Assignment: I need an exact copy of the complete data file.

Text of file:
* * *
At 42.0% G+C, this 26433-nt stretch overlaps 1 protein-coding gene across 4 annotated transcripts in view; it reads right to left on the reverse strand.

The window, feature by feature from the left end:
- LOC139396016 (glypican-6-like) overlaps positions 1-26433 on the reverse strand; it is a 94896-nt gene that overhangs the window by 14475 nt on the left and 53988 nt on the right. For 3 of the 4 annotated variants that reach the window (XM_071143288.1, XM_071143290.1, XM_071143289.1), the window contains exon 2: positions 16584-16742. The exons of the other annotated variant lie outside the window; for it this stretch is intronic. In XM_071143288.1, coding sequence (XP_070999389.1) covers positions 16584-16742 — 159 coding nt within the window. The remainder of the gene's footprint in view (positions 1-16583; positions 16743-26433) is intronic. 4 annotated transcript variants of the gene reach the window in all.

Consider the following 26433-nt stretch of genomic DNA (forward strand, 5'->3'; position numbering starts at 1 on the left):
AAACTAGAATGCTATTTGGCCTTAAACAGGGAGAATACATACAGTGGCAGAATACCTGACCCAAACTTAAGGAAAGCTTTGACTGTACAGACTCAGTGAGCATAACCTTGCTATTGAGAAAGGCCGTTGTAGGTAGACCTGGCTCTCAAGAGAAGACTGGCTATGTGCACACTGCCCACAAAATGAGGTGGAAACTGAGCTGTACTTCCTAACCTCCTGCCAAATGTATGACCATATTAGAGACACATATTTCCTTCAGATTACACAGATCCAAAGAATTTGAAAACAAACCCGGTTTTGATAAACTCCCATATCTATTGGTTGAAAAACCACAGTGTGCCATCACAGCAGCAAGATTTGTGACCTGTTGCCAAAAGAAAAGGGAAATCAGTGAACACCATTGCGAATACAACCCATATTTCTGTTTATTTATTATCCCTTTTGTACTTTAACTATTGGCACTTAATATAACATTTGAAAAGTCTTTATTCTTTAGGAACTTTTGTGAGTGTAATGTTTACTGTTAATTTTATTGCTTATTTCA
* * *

At 42.0% G+C, this 26433-nt stretch overlaps 1 protein-coding gene across 4 annotated transcripts in view; it reads right to left on the reverse strand.

The window, feature by feature from the left end:
- LOC139396016 (glypican-6-like) overlaps positions 1-26433 on the reverse strand; it is a 94896-nt gene that overhangs the window by 14475 nt on the left and 53988 nt on the right. For 3 of the 4 annotated variants that reach the window (XM_071143288.1, XM_071143290.1, XM_071143289.1), the window contains exon 2: positions 16584-16742. The exons of the other annotated variant lie outside the window; for it this stretch is intronic. In XM_071143288.1, coding sequence (XP_070999389.1) covers positions 16584-16742 — 159 coding nt within the window. The remainder of the gene's footprint in view (positions 1-16583; positions 16743-26433) is intronic. 4 annotated transcript variants of the gene reach the window in all.

Consider the following 26433-nt stretch of genomic DNA (forward strand, 5'->3'; position numbering starts at 1 on the left):
AAACTAGAATGCTATTTGGCCTTAAACAGGGAGAATACATACAGTGGCAGAATACCTGACCCAAACTTAAGGAAAGCTTTGACTGTACAGACTCAGTGAGCATAACCTTGCTATTGAGAAAGGCCGTTGTAGGTAGACCTGGCTCTCAAGAGAAGACTGGCTATGTGCACACTGCCCACAAAATGAGGTGGAAACTGAGCTGTACTTCCTAACCTCCTGCCAAATGTATGACCATATTAGAGACACATATTTCCTTCAGATTACACAGATCCAAAGAATTTGAAAACAAACCCGGTTTTGATAAACTCCCATATCTATTGGTTGAAAAACCACAGTGTGCCATCACAGCAGCAAGATTTGTGACCTGTTGCCAAAAGAAAAGGGAAATCAGTGAACACCATTGCGAATACAACCCATATTTCTGTTTATTTATTATCCCTTTTGTACTTTAACTATTGGCACTTAATATAACATTTGAAAAGTCTTTATTCTTTAGGAACTTTTGTGAGTGTAATGTTTACTGTTAATTTTATTGCTTATTTCA